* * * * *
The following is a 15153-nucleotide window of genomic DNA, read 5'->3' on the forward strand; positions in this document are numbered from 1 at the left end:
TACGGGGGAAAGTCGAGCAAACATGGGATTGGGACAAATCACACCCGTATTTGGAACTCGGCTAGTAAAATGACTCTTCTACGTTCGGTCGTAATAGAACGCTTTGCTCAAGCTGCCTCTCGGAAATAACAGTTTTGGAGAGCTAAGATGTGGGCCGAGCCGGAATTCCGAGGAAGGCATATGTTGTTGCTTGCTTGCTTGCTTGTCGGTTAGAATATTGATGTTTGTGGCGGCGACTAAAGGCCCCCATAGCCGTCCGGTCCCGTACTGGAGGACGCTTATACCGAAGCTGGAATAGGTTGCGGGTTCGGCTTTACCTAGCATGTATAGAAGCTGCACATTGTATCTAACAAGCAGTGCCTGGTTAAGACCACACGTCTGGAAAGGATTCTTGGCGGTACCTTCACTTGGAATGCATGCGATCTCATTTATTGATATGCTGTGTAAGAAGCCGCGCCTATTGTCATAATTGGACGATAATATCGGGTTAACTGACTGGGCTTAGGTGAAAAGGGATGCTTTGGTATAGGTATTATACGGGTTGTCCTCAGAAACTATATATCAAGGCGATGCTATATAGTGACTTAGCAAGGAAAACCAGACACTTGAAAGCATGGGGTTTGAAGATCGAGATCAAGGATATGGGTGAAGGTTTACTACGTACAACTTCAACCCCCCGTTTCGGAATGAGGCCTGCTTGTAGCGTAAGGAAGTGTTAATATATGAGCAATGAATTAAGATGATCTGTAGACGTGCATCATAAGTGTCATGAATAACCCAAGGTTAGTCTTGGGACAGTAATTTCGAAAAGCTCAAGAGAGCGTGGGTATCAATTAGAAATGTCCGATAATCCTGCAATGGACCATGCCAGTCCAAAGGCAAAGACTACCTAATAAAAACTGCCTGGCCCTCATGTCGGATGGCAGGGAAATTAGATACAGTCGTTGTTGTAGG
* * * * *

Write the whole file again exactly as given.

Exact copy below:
The following is a 15153-nucleotide window of genomic DNA, read 5'->3' on the forward strand; positions in this document are numbered from 1 at the left end:
TACGGGGGAAAGTCGAGCAAACATGGGATTGGGACAAATCACACCCGTATTTGGAACTCGGCTAGTAAAATGACTCTTCTACGTTCGGTCGTAATAGAACGCTTTGCTCAAGCTGCCTCTCGGAAATAACAGTTTTGGAGAGCTAAGATGTGGGCCGAGCCGGAATTCCGAGGAAGGCATATGTTGTTGCTTGCTTGCTTGCTTGTCGGTTAGAATATTGATGTTTGTGGCGGCGACTAAAGGCCCCCATAGCCGTCCGGTCCCGTACTGGAGGACGCTTATACCGAAGCTGGAATAGGTTGCGGGTTCGGCTTTACCTAGCATGTATAGAAGCTGCACATTGTATCTAACAAGCAGTGCCTGGTTAAGACCACACGTCTGGAAAGGATTCTTGGCGGTACCTTCACTTGGAATGCATGCGATCTCATTTATTGATATGCTGTGTAAGAAGCCGCGCCTATTGTCATAATTGGACGATAATATCGGGTTAACTGACTGGGCTTAGGTGAAAAGGGATGCTTTGGTATAGGTATTATACGGGTTGTCCTCAGAAACTATATATCAAGGCGATGCTATATAGTGACTTAGCAAGGAAAACCAGACACTTGAAAGCATGGGGTTTGAAGATCGAGATCAAGGATATGGGTGAAGGTTTACTACGTACAACTTCAACCCCCCGTTTCGGAATGAGGCCTGCTTGTAGCGTAAGGAAGTGTTAATATATGAGCAATGAATTAAGATGATCTGTAGACGTGCATCATAAGTGTCATGAATAACCCAAGGTTAGTCTTGGGACAGTAATTTCGAAAAGCTCAAGAGAGCGTGGGTATCAATTAGAAATGTCCGATAATCCTGCAATGGACCATGCCAGTCCAAAGGCAAAGACTACCTAATAAAAACTGCCTGGCCCTCATGTCGGATGGCAGGGAAATTAGATACAGTCGTTGTTGTAGG